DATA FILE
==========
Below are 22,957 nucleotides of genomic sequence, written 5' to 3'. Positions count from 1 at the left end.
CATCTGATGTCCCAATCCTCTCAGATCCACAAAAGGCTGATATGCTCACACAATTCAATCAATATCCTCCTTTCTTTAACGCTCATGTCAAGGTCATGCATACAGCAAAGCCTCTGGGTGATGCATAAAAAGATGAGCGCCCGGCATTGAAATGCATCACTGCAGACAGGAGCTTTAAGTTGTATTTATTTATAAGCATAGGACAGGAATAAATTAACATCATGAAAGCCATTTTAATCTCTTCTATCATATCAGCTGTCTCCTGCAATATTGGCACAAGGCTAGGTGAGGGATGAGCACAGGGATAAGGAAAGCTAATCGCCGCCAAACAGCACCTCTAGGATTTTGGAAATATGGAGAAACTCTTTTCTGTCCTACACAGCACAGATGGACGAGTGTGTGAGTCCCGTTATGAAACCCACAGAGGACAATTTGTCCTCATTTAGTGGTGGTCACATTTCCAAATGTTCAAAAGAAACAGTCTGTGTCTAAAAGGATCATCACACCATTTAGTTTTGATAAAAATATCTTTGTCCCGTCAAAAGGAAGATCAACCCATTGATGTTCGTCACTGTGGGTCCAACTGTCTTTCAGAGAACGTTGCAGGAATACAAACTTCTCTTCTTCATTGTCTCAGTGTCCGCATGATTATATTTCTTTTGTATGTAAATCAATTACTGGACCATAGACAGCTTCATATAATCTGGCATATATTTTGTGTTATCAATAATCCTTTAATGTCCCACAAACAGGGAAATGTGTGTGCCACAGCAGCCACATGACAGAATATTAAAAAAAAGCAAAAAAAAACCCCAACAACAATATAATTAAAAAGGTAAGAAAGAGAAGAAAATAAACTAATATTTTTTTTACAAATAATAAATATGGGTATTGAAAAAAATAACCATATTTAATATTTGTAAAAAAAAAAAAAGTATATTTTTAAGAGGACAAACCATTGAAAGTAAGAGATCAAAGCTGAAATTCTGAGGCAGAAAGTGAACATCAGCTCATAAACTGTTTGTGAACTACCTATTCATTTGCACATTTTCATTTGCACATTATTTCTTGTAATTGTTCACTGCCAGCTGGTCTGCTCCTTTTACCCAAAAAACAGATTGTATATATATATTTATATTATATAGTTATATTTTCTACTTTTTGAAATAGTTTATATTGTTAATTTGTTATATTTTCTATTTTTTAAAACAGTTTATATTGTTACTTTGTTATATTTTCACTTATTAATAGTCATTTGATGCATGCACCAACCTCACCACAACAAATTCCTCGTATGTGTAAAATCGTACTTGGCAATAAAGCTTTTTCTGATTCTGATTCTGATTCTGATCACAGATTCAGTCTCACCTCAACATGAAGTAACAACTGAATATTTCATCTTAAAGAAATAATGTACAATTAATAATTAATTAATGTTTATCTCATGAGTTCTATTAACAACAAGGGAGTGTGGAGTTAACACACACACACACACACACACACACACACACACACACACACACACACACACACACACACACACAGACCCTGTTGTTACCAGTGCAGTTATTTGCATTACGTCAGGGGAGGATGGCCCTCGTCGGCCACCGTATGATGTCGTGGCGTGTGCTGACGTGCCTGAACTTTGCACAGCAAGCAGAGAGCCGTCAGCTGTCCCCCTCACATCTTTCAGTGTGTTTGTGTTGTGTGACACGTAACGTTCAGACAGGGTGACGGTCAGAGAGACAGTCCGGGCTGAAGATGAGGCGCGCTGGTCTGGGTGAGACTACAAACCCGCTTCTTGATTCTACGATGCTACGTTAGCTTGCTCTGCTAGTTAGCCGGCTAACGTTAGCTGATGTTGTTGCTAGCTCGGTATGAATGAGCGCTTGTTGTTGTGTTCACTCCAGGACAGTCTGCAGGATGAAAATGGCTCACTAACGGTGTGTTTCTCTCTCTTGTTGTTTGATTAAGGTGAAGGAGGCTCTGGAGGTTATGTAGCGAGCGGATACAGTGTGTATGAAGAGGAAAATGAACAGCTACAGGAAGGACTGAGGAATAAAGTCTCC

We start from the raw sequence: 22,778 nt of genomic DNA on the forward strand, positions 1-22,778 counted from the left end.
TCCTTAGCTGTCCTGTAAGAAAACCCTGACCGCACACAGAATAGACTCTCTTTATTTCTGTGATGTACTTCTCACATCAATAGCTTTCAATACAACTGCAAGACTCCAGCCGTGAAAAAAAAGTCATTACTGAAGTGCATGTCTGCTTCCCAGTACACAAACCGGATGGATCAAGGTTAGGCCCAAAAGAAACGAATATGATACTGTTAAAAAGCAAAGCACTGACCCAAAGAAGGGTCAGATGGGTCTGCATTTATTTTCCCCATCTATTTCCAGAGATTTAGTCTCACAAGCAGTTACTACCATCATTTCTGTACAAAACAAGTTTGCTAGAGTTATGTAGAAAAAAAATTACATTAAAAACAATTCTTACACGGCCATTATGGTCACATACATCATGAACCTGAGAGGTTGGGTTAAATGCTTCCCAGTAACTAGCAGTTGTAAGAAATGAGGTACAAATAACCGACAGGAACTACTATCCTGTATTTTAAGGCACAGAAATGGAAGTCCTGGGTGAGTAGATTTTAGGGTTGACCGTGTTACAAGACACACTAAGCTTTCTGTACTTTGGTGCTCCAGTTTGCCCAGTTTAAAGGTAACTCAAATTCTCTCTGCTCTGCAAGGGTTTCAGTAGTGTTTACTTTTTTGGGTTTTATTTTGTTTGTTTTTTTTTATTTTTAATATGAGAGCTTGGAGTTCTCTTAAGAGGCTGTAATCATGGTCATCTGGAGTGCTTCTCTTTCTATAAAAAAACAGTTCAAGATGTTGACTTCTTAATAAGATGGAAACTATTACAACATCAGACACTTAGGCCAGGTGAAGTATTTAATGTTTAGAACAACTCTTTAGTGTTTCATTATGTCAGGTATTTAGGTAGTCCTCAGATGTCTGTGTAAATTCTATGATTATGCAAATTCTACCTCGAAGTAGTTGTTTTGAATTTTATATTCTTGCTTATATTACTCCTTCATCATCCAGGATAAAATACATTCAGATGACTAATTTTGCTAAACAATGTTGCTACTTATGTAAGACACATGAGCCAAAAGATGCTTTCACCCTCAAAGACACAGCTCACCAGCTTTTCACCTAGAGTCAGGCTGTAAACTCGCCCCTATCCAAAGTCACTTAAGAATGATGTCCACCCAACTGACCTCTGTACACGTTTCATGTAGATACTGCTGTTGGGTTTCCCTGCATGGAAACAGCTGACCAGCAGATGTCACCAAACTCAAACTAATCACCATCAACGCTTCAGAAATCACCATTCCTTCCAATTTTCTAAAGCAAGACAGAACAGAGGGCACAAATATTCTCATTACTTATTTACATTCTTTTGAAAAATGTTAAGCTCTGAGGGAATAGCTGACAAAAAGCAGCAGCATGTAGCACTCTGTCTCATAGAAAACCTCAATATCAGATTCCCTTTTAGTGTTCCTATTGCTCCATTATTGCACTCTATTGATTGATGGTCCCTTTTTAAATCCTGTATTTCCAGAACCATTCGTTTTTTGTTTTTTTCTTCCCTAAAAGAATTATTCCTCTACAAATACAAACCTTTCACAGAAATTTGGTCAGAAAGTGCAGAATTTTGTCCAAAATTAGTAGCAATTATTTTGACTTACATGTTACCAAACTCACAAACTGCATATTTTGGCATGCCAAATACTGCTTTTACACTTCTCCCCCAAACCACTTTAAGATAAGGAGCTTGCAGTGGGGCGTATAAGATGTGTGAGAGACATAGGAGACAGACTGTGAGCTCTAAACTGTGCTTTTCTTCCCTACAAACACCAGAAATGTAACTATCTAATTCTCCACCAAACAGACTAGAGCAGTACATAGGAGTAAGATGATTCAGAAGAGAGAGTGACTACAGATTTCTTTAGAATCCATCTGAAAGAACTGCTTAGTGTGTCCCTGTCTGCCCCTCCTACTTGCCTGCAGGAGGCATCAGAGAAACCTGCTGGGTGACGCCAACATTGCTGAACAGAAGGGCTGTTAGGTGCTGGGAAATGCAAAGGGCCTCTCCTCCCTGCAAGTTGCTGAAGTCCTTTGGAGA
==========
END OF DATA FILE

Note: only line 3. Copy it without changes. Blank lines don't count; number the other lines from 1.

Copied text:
We start from the raw sequence: 22,778 nt of genomic DNA on the forward strand, positions 1-22,778 counted from the left end.